Originally Posted by SoCalScribe
That's not accurate. If it's part of the same body of work (i.e. same characters, settings, etc.) those intellectual property rights go to the company along with the script when you assign the copyright. When a company buys a script, they're not just buying the words on the page... they're buying the intellectual property (i.e. the ownership and right of control over everything in that material). Whether we're talking about these thirty pages, or a short story, or another script, or a sequel, or a novel... the right to create something based on these characters, settings, etc. are purchased by the company... which means the writer no longer has the right to create material based on this intellectual property without prior permission.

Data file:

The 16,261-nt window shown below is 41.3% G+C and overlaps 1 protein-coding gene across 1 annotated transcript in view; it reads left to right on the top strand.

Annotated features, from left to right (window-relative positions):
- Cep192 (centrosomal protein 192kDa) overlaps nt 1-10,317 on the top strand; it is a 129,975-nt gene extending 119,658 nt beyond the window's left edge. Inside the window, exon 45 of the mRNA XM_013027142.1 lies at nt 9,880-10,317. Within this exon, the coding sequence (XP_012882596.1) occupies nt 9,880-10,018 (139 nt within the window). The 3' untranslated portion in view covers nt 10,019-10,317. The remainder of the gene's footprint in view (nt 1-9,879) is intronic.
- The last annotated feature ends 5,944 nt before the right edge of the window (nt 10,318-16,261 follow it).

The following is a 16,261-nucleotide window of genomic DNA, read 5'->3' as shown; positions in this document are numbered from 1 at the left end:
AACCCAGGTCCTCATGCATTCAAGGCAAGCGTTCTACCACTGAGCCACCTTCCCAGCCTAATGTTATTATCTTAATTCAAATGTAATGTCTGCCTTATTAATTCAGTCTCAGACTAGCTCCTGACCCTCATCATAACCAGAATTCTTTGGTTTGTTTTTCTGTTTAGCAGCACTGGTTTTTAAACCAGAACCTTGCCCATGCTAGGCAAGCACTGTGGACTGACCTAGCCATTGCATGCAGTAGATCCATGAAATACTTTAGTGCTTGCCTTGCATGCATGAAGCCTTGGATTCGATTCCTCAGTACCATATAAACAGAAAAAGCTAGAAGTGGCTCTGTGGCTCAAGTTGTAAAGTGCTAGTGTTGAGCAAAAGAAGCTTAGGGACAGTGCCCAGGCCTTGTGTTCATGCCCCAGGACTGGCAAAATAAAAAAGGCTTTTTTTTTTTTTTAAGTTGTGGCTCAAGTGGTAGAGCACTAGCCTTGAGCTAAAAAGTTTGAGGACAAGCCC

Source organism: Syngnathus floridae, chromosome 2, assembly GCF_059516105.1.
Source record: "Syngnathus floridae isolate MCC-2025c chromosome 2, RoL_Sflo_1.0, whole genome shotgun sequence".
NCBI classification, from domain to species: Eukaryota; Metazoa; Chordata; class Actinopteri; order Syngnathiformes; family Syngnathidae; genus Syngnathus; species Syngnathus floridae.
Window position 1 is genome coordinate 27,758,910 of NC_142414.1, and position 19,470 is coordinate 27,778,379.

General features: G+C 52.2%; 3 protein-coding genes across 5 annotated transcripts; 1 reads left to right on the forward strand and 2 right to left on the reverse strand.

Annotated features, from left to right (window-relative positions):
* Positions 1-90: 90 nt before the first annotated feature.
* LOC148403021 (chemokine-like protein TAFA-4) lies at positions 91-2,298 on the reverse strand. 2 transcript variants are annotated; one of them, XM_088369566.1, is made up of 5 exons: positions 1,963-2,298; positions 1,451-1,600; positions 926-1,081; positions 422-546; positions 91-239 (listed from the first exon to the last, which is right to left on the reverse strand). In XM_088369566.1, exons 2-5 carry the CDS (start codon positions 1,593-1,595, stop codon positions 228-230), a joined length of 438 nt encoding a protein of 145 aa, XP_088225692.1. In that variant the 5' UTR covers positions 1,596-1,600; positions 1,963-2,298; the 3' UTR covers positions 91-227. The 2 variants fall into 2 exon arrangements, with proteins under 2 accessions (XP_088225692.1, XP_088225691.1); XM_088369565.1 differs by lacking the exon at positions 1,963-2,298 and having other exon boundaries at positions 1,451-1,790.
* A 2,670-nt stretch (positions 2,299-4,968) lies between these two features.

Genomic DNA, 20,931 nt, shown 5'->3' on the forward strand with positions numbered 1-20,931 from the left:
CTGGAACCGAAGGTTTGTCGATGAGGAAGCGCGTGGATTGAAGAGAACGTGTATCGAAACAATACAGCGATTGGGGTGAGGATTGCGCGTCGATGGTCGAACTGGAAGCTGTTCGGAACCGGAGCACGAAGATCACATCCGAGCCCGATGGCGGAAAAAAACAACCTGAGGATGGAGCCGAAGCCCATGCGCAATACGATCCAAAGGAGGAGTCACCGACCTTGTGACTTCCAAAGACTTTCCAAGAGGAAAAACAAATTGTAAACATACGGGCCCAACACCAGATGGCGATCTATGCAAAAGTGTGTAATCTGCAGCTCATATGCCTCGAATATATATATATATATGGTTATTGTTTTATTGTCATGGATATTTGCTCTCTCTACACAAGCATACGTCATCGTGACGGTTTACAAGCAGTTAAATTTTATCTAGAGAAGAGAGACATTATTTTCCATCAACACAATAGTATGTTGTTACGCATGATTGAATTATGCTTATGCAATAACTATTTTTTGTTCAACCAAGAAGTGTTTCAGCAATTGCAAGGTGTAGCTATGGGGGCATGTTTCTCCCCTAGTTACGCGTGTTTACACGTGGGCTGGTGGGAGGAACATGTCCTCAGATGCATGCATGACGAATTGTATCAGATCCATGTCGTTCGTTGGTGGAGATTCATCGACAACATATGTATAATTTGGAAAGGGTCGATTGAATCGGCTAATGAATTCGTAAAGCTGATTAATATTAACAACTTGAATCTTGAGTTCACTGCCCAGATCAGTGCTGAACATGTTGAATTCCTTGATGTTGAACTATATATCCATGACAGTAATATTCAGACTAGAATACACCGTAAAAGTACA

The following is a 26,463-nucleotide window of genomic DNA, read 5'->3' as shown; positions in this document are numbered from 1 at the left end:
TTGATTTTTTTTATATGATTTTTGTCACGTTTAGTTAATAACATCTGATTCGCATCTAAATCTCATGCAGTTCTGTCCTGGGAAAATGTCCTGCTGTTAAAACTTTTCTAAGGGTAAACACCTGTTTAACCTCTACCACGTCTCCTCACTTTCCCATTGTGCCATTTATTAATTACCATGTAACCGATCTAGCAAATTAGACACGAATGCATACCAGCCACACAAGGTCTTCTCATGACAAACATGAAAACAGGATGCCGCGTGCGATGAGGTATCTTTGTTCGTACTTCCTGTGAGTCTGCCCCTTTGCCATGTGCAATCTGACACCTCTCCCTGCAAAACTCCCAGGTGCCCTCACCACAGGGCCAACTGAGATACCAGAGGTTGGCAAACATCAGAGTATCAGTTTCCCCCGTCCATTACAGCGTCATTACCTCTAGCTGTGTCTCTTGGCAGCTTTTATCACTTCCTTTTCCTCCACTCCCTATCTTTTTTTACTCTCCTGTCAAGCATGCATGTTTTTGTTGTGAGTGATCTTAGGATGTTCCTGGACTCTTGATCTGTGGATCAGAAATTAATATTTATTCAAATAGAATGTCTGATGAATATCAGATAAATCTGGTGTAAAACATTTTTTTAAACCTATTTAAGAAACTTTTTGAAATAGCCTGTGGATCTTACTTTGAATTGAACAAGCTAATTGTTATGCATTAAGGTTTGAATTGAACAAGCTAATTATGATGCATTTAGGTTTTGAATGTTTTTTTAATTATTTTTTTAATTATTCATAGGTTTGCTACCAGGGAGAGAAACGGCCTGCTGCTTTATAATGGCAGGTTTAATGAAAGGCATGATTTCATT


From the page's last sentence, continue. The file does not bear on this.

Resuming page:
I guess what I'm imagining in this scenario is if I chop 30 pages of scenes and dialogue and if its any good, I could recycle those scenes and dialogue in another script. First thought that comes to mind is the coat hanger gag in Raiders of the Lost Ark. Spielberg used it first in 1941 and decided to cut it because it didn't work, but it fit perfectly in Raiders. If I write a clever comedy and have to slash 30 pages of quippy dialogue and great ideas in scenes I could very easily use them in the future if I don't sell them. I understand what you mean about intellectual property SoCalScribe, but I'm wondering if he's just talking about some good ideas that can be used in other scripts.